2 Pressure can be in any units Volume can be in any units Boyle’s LawP1V1 = P2V2Pressure can be in any unitsVolume can be in any units
3 Charles’ Law If temperature increases, volume increases If temperature decreases, volume decreasesThis is direct variation (compared to inverse for Boyle’s law)
4 Charles Law Volume can be in any units Temperature must be in Kelvin V1 = V2T1 T2Volume can be in any unitsTemperature must be in KelvinTo convert Celsius to Kelvin, add 273(K = C )
5 Charles law For example: The temperature inside my fridge is 4 C. If I place a balloon in my fridge that initially has a temperature of 22 C and a volume of .5 L, what will be the volume of the balloon when it is fully cooled by my refrigerator?
6 Charles’ Law First convert temperatures to Kelvin 4 + 273 = 277K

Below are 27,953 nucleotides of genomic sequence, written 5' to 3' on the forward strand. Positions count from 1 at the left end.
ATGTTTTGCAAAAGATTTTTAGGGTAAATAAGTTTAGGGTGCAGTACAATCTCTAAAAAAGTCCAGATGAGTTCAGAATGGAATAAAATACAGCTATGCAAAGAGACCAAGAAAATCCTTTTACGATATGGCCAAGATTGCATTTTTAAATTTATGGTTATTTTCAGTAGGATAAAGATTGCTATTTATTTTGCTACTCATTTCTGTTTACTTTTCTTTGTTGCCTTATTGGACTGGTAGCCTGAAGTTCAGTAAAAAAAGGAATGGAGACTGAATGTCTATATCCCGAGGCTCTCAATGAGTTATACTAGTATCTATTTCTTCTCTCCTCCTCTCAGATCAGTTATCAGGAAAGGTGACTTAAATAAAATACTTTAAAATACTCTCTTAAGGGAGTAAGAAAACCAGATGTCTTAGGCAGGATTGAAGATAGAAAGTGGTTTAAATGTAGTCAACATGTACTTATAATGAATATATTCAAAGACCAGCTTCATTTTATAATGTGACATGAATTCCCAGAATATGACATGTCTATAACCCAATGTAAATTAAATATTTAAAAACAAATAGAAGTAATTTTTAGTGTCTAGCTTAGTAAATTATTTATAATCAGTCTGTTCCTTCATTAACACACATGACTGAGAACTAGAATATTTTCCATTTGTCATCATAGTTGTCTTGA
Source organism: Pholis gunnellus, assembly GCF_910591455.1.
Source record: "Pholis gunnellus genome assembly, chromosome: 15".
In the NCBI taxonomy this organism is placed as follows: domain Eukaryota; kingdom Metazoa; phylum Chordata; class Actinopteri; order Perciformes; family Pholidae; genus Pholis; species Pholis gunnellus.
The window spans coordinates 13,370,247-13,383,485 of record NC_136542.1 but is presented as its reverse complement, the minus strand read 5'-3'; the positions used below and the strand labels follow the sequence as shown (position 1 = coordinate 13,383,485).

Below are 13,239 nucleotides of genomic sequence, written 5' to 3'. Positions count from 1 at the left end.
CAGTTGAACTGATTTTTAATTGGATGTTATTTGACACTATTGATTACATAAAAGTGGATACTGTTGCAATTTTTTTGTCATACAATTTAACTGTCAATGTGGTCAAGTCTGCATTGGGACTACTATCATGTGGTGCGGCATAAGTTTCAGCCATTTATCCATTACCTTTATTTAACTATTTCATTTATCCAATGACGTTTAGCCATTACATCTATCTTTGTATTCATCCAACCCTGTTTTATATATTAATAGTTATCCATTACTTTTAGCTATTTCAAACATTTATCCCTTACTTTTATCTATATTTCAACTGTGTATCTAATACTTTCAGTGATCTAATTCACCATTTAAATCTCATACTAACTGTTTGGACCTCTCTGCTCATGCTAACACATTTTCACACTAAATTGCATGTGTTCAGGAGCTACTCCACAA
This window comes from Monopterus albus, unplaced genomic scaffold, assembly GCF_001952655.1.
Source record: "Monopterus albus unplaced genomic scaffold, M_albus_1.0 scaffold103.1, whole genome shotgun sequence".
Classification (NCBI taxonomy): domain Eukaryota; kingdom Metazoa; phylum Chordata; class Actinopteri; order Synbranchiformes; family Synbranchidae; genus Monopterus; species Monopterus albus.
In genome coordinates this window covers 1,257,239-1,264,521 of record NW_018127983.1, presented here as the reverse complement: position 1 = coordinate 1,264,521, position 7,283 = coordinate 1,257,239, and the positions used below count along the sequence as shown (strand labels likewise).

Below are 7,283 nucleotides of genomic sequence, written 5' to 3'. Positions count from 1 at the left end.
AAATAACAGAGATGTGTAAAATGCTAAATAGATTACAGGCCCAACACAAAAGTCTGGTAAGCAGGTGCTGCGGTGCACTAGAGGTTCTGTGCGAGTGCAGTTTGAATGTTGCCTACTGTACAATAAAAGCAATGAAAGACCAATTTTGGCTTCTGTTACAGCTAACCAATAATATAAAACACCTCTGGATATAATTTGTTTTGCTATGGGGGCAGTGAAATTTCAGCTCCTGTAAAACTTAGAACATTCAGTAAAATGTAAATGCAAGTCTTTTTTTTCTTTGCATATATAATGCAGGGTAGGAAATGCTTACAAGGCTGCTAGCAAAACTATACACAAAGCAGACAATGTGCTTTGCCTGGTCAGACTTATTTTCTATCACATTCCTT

7 Charles’ LawMake a list of what you knowV1 =T1 =V2 =T2 =
12 Charles’ Law Put the information into the equation: V1 = V2 T1 T2 .5 = x
13 Charles’ Law Cross multiply to solve for x .5(277) = x(295) x = .47 Liters
14 Charles’ Law For Example: A man heats a balloon in the oven. If the balloon initially has a volume of 0.4 L and a temperature of 20 C, what will the volume of the balloon be after he heats it to a temperature of 250 C?
15 Charles’ Law Convert temperatures to Kelvin 20 + 273 = 293 K
16 Charles’ LawMake a list of what you knowV1 =T1 =V2 =T2 =
17 Charles’ law Make a list of what you know V1 = .4 L T1 = 293 K V2 = x
18 Charles’ law Put the information into the equation: V1 = V2 T1 T2 .4 = x
19 Charles’ law Cross multiply to solve for x .4(523) = x(293) x = .71 L